Showing posts with label Drunk Driving. Show all posts
Showing posts with label Drunk Driving. Show all posts

Many jurisdictions require more serious penalties (such as jail time, larger fines, longer DUI programs, the installation of ignition interlock devices) in cases where the driver's BAC is over 0.20%, or 0.15% in some places. These additional sanctions are an attempt to deter and punish the operation of a vehicle at extremely high BAC levels and the concomitant danger posed to the safety of persons and property by heavily impaired drivers. As of July 1, 2010, California implemented a pilot project for DUI sentencing. In two counties, Los Angeles and Alameda, first offenders convicted of drunk driving are required to install an ignition interlock device in their car for a period of five months. Previously, this requirement was only mandated for second offenders and then for a three year period. California DMV has now written guidelines to clear up any ambiguities in the law.

Compared to many other countries, penalties for drunk driving in the United States are light, unless alcohol is involved in an incident causing injury or death of others, in which case they are very heavy compared to other nations. See Driving under the influence. Some states, such as Wisconsin, do not permanently revoke driving permits even if the offender is convicted multiple times.

Drunk driving is the act of operating and/or driving a motor vehicle while under the influence of alcohol and/or drugs to the degree that mental and motor skills are impaired. It is illegal in all jurisdictions within the United States, though enforcement varies widely between and within states/territories.

The specific criminal offense is usually called driving under the influence (DUI), and in some states 'driving while intoxicated' (DWI), 'operating while impaired' (OWI), or 'operating a vehicle under the influence' (OVI). Such laws may also apply to boating or piloting aircraft. Vehicles can include farm machinery and horse-drawn carriages.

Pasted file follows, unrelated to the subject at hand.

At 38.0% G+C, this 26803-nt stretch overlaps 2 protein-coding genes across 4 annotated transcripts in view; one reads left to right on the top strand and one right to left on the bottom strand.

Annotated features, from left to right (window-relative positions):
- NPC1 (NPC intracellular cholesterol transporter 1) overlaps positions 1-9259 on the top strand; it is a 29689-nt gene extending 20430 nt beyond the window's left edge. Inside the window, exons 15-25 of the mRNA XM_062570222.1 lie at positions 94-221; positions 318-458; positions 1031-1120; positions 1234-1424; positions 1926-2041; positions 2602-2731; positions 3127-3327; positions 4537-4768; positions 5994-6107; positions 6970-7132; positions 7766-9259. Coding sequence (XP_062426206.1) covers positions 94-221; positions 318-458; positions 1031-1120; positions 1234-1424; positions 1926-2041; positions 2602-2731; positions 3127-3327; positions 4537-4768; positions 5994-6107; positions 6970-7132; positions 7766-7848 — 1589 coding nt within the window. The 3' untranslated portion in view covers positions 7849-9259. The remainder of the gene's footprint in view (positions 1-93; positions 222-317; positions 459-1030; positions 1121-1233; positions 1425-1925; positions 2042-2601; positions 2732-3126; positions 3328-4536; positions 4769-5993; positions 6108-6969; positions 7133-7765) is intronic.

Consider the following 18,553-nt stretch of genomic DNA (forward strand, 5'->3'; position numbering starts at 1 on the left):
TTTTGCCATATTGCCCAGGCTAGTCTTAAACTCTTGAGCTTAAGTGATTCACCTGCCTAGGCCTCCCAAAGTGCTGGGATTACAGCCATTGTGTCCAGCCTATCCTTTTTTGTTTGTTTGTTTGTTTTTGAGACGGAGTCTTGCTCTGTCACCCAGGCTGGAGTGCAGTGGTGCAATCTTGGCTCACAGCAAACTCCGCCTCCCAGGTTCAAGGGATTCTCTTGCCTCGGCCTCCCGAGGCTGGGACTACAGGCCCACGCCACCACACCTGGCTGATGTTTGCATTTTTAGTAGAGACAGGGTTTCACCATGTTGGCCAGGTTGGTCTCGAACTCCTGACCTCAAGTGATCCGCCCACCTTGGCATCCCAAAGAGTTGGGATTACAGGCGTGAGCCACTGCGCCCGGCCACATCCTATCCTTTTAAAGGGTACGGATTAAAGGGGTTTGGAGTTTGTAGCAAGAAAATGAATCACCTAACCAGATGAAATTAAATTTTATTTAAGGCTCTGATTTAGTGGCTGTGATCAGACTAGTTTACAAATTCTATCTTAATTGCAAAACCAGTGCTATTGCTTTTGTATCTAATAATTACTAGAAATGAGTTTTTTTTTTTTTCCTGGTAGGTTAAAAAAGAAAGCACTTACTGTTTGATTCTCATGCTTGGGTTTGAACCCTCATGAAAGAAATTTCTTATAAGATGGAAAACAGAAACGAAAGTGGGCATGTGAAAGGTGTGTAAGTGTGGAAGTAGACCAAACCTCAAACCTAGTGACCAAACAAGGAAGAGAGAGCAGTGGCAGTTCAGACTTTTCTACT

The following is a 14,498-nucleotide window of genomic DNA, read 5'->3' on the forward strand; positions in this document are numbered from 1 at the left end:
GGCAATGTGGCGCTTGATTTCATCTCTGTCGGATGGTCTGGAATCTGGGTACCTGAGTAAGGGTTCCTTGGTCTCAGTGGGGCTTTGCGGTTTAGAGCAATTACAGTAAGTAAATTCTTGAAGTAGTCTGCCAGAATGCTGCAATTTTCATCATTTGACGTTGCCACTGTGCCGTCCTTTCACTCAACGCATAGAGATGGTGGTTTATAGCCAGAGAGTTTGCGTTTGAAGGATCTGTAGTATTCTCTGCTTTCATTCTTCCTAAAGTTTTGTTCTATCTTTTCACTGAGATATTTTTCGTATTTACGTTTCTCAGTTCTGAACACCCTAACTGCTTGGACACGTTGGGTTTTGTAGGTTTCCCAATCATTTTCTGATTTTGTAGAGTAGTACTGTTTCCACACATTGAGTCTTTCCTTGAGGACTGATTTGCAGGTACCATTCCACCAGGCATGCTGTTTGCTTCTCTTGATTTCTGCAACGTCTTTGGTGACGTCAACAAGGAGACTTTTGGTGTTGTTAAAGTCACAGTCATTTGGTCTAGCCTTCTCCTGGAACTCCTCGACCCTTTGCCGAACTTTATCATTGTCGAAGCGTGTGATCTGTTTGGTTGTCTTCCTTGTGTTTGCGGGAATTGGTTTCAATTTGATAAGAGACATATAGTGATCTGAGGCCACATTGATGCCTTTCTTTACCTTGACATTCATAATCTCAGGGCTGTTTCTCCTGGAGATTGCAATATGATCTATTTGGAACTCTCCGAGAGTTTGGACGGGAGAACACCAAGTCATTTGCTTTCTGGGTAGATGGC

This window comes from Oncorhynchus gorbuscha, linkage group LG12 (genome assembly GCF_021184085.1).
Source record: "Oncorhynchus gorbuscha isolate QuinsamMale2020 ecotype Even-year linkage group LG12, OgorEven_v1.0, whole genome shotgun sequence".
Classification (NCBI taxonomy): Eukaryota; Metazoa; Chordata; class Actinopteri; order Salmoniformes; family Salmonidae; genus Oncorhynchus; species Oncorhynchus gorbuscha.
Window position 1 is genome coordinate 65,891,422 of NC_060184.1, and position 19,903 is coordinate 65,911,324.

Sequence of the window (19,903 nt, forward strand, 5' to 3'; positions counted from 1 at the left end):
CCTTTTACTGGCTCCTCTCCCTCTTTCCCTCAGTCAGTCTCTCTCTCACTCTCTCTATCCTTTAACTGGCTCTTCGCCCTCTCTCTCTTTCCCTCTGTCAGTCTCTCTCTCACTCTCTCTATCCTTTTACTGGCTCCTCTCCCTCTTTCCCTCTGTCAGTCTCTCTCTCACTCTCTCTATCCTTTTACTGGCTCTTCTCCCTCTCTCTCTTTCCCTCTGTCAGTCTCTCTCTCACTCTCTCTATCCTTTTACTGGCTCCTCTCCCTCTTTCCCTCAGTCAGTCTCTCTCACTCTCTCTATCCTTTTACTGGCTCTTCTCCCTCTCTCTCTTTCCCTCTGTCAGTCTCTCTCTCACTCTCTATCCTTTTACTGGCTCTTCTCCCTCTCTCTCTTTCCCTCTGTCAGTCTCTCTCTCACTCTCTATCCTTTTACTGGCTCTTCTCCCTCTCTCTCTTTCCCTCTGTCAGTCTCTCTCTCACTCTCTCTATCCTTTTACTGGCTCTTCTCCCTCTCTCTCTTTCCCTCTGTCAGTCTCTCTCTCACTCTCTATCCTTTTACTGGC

In the United States the National Highway Traffic Safety Administration (NHTSA) estimates that 17,941 people died in 2006 in alcohol-related collisions, representing 40% of total traffic deaths in the US. NHTSA states 275,000 were injured in alcohol-related accidents in 2003. The Bureau of Justice Statistics estimated that in 1996 local law enforcement agencies made 1,467,300 arrests nationwide for driving under the influence of alcohol, 1 out of every 10 arrests for all crimes in the U.S., compared to 1.9 million such arrests during the peak year in 1983, accounting for 1 out of every 80 licensed drivers in the U.S.

NHTSA defines fatal collisions as "alcohol-related" if they believe the driver, a passenger, or non-motorist (such as a pedestrian or pedal cyclist) had a blood alcohol content (BAC) of 0.01% or greater. NHTSA defines nonfatal collisions as alcohol-related if the accident report indicates evidence of alcohol present. NHTSA specifically notes that alcohol-related does not necessarily mean a driver or non occupant was tested for alcohol and that the term does not indicate a collision or fatality was caused by the presence of alcohol. On average, about 60% of the BAC values are missing or unknown. To analyze what they believe is the complete data, statisticians simulate BAC information. Drivers with a BAC of 0.10% are 6 to 12 times more likely to get into a fatal crash or injury than drivers with no alcohol.

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